Cut yourself some slack if you haven’t set goals for 2024 yet!

The end of 2023 was busy for many people. It was a race to get everything finished while still trying to connect with friends and family across the festive season.

By the time you got past all your festive obligations, the last thing you may have felt like doing was reflecting on the year gone past or the one about to come.

Cut yourself some slack if you’ve felt guilty seeing other people’s social posts listing their end-of-year reflections and setting out goals for the new year.

I recently opened my Kindle for the first time in nearly a year. I read a lot but keep the Kindle for reading for pleasure and hard copy books for reading to learn.

Reading fantasy novels is a guilty pleasure. It lets my brain switch gears. However, I’m wary about opening the Kindle as I can consume book after book when I get caught up in the worlds created by other people’s imaginations.

I’ve managed to rack up four books in a week and, to be completely honest, feel better for it because I needed to re-energise before I could reflect and think about the year ahead.

I read the last page of book four, set the Kindle aside, and now feel refreshed and ready to do some deeper thinking.

If you can relate, now is the time to pay attention to any signals that shouldn’t be ignored.

Especially if you’re like thousands of managers and executives hitting their professional stride that Richard Boyatzis from Case Western University and his colleagues worked with. Boyatzis and co identified the value of certain signals to take stock and reawaken a passion for work.

Signals that include feeling:

  • Trapped
  • Bored
  • You’re not the person you want to be
  • Your ethics are being challenged
  • Called towards a mission or
  • Life is too short not to make a change.

If you feel the urge to heed one of these signals, try to avoid feeling like you must have all the answers now. The beginning of a new year is an opportunity to take stock. It doesn’t have to be about arriving at a specific destination; it’s okay to focus solely on starting the journey.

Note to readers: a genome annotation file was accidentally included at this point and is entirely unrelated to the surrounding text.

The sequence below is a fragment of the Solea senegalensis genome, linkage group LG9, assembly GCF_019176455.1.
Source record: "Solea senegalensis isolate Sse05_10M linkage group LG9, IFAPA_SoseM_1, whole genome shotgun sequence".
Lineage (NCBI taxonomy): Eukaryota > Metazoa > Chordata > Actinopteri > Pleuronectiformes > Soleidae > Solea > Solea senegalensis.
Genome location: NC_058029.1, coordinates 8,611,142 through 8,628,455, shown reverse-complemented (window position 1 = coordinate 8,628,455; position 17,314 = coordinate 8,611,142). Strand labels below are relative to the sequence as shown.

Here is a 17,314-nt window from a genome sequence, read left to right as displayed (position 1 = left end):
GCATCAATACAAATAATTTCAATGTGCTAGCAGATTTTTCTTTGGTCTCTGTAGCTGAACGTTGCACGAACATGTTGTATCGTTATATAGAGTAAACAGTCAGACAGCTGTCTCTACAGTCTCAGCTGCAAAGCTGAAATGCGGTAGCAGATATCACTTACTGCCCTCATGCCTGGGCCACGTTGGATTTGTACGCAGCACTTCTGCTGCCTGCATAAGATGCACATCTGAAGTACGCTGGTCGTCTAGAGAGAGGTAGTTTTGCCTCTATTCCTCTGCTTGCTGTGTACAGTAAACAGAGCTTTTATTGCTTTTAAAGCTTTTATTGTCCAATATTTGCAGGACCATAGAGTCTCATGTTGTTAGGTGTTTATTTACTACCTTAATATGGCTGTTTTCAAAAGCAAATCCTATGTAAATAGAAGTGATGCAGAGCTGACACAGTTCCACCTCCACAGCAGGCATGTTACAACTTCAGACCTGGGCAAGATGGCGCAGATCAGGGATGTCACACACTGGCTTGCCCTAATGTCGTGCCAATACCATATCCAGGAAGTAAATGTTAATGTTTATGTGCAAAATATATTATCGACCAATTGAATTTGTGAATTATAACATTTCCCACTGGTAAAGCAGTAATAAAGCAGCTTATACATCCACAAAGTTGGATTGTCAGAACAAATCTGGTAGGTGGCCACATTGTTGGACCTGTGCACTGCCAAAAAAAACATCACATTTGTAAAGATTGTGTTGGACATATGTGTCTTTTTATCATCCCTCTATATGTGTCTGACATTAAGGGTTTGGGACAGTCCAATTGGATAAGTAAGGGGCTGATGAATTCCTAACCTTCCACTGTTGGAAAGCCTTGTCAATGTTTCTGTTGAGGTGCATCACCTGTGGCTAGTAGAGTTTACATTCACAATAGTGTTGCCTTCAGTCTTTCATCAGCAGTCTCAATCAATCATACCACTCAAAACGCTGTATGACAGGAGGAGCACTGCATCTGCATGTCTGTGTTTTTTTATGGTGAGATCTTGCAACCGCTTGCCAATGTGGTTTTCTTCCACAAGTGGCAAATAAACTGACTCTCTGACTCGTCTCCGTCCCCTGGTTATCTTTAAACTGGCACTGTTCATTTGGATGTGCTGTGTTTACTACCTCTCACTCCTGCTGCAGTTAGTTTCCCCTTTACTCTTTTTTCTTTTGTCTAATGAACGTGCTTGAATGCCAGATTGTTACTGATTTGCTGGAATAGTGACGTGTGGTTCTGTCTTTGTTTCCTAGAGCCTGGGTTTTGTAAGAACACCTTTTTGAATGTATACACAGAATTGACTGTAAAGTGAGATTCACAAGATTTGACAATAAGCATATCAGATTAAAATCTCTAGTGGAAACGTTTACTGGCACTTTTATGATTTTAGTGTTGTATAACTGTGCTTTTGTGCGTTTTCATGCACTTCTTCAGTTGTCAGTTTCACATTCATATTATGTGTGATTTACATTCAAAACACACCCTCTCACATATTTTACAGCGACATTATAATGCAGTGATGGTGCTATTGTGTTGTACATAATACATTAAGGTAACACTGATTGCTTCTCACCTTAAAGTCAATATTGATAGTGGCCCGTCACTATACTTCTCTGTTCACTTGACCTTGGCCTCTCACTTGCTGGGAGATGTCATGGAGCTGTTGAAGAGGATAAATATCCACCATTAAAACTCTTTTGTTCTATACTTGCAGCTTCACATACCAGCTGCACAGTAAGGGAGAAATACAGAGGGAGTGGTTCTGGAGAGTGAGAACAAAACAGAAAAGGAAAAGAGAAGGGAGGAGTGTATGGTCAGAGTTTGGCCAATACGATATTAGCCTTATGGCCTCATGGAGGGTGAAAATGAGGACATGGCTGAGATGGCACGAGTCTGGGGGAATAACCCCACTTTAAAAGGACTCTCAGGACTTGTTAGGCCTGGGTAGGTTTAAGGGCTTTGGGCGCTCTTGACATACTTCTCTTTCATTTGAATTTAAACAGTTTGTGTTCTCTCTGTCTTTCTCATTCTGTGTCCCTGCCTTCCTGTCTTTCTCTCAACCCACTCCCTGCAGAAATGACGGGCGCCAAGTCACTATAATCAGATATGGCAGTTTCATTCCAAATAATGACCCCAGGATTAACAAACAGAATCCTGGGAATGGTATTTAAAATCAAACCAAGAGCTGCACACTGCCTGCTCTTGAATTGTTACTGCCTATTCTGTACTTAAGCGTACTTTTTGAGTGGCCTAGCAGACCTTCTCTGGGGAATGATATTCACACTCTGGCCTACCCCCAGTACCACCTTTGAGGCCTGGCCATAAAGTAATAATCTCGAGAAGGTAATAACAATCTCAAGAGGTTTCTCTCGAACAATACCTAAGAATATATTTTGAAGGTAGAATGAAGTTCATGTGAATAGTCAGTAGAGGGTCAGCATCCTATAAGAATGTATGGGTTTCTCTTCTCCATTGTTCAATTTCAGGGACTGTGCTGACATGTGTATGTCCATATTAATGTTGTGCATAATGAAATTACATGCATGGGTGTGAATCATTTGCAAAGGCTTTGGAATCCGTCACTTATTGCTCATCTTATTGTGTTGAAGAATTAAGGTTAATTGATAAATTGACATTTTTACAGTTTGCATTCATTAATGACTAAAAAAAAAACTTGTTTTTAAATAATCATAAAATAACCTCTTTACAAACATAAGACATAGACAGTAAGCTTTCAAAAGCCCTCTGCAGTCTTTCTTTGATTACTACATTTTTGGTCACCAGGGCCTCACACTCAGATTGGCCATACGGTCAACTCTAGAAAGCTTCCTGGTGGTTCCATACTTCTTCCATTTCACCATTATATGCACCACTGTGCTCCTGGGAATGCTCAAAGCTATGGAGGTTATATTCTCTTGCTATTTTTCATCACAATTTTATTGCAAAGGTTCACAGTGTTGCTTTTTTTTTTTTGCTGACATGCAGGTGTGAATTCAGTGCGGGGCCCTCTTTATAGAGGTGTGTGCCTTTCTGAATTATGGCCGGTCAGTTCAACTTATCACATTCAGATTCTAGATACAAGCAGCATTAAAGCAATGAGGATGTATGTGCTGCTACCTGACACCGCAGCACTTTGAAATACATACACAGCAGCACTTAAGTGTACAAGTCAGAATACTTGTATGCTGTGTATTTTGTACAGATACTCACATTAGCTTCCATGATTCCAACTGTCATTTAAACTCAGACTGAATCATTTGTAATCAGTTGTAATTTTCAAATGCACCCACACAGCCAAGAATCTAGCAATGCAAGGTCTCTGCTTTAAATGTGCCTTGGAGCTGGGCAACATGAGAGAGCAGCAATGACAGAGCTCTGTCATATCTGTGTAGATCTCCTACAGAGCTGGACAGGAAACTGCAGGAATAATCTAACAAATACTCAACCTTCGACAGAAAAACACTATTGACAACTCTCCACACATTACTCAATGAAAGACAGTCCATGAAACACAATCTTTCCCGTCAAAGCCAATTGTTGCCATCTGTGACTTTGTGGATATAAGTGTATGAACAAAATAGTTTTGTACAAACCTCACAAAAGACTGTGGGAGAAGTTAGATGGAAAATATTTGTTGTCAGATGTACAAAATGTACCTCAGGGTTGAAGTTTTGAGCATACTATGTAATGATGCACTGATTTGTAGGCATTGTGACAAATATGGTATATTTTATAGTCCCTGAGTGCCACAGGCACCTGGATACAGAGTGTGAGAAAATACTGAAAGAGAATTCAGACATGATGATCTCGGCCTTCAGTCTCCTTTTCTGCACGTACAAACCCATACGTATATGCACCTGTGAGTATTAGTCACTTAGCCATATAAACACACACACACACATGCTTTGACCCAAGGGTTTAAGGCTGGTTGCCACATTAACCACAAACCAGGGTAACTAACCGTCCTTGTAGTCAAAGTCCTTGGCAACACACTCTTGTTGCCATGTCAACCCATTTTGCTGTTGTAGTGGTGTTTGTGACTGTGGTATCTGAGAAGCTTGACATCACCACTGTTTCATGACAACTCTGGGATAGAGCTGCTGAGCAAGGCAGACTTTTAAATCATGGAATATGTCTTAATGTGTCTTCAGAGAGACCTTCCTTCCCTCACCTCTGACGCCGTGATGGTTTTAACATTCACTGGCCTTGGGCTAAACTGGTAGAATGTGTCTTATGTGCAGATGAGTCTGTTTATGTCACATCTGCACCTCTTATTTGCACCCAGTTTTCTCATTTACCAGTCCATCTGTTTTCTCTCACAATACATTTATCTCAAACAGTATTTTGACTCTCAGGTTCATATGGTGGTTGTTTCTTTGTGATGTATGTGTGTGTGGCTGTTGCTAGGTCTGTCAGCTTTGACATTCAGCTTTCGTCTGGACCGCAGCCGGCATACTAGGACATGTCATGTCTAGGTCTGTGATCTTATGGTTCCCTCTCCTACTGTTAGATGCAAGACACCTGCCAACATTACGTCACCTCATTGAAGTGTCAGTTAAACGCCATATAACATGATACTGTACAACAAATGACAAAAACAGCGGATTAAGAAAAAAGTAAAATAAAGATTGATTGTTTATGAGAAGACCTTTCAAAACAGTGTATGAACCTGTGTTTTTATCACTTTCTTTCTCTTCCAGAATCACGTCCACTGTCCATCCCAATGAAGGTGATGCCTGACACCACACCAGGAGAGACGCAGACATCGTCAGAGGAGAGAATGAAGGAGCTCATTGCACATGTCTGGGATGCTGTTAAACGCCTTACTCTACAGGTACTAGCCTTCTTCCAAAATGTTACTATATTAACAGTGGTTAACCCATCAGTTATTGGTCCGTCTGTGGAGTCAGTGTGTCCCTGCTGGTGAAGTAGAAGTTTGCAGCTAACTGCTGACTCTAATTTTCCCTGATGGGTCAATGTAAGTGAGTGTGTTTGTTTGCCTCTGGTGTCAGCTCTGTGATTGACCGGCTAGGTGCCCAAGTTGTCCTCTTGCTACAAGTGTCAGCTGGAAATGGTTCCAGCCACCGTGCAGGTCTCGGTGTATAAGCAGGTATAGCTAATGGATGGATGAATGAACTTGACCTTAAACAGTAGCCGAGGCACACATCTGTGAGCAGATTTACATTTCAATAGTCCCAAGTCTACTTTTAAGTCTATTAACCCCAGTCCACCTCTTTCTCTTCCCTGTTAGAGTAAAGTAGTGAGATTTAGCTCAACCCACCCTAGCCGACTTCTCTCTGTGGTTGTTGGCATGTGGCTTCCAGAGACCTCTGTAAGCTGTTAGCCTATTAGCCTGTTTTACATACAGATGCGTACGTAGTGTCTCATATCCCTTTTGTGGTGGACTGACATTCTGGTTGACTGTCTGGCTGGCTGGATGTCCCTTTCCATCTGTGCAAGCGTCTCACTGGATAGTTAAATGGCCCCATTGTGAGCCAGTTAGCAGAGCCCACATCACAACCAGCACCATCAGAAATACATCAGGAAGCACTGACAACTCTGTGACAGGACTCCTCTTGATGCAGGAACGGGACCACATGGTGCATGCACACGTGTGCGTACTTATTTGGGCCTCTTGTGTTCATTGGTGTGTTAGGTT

If that journey starts forming in your mind, take Amy C Edmondson’s advice and ‘Make your goals hypotheses, not facts. This way, they can be tested, pursued, and modified as you learn.’

If you’ve ever made pancakes, remember that the first one always turns out a bit odd. It’s okay if your initial steps aren’t perfect.

It’s also okay if you’re still setting out your hypotheses about who you want to be, how you will be experienced and the impact you want to have in 2024 and beyond.

Please, take the time you need to reflect and process.

Boyatzis and colleagues suggest:

  • Calling a time-out from work if you can afford it
  • Finding a program or coach to work with you
  • Creating regular reflective structures such as a regular activity that allows you to be with your own thoughts
  • Making small adjustments and seeing what happens. Remember that meaning isn’t only found in work that produces the greatest portion of your income.

Cut yourself some slack but do take those first steps.

A few years ago, I listened to the whispers in my soul. Doing the deep work is a process and an adventure. I was reminded of this while reading for pleasure and re-energising:

“I was scared to fall. But without falling, I never would have landed. And what a beautiful thing it was to land”. – Raven Kennedy

The Clarity Program is for people who know change is needed but know that they won’t get there without someone to help them get clarity and get started.

Click here for more information.

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